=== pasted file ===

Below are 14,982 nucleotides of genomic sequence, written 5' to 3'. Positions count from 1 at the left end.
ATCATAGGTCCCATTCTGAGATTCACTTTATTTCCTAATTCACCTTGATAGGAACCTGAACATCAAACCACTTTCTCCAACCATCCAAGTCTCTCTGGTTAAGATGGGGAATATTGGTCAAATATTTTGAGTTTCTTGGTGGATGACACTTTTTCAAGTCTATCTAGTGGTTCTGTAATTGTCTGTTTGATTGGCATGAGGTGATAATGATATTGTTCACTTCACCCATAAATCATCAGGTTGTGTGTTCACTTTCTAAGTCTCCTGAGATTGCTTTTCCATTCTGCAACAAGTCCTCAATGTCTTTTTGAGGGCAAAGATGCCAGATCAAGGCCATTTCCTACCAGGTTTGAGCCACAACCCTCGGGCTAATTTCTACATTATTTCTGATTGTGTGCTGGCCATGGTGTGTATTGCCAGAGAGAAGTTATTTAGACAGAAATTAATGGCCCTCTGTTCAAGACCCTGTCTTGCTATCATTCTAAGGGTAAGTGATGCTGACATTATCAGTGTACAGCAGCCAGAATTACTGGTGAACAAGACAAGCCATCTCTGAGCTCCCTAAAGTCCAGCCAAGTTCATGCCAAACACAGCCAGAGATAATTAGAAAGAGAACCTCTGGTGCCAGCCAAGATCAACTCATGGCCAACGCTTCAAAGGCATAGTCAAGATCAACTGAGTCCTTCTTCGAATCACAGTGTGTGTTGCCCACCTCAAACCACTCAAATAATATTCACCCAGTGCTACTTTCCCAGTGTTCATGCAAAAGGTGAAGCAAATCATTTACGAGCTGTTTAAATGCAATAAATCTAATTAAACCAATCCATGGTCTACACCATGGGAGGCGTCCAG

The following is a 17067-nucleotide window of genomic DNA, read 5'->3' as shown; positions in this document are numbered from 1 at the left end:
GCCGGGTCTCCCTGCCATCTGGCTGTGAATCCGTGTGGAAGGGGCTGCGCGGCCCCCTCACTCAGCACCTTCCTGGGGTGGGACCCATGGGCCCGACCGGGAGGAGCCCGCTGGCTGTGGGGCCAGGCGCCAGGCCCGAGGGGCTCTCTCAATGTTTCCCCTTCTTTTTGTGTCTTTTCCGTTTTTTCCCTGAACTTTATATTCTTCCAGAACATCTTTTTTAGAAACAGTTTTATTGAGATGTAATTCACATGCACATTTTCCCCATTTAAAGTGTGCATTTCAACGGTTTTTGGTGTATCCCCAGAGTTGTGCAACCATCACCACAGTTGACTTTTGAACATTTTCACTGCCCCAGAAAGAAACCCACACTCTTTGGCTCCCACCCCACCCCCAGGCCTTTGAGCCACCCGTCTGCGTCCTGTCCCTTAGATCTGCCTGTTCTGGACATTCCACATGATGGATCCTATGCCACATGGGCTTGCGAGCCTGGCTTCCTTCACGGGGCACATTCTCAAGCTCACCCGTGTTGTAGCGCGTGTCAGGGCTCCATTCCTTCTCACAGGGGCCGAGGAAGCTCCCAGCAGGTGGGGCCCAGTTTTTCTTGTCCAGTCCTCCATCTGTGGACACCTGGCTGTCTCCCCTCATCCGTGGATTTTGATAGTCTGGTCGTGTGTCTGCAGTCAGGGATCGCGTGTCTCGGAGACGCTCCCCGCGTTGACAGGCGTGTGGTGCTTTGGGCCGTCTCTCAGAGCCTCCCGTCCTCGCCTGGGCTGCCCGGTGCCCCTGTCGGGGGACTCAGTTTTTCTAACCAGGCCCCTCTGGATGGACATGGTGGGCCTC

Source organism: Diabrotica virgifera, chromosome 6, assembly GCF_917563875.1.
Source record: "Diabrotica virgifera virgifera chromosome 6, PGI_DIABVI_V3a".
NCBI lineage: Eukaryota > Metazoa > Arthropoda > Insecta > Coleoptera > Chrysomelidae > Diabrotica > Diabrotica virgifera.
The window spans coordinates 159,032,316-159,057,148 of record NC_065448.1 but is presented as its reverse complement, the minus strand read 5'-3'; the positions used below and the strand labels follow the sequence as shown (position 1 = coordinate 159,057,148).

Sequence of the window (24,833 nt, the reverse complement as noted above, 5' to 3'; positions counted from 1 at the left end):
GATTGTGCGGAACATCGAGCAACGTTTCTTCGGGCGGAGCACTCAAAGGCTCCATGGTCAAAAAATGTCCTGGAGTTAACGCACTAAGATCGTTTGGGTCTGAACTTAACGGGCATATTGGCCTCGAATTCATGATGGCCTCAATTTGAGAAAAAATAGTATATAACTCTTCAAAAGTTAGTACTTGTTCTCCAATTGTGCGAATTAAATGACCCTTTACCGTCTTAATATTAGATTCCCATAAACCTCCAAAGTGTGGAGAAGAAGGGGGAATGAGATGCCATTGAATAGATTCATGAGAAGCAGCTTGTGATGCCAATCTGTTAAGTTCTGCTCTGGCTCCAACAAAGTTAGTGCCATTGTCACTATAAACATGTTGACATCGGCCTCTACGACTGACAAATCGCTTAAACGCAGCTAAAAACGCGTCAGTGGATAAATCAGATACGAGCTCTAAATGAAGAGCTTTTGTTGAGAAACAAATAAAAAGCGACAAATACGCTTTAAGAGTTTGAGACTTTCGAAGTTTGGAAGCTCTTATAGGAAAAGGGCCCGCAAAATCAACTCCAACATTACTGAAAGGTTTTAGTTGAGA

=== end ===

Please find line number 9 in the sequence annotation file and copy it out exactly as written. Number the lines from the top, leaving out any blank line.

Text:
Sequence of the window (24,833 nt, the reverse complement as noted above, 5' to 3'; positions counted from 1 at the left end):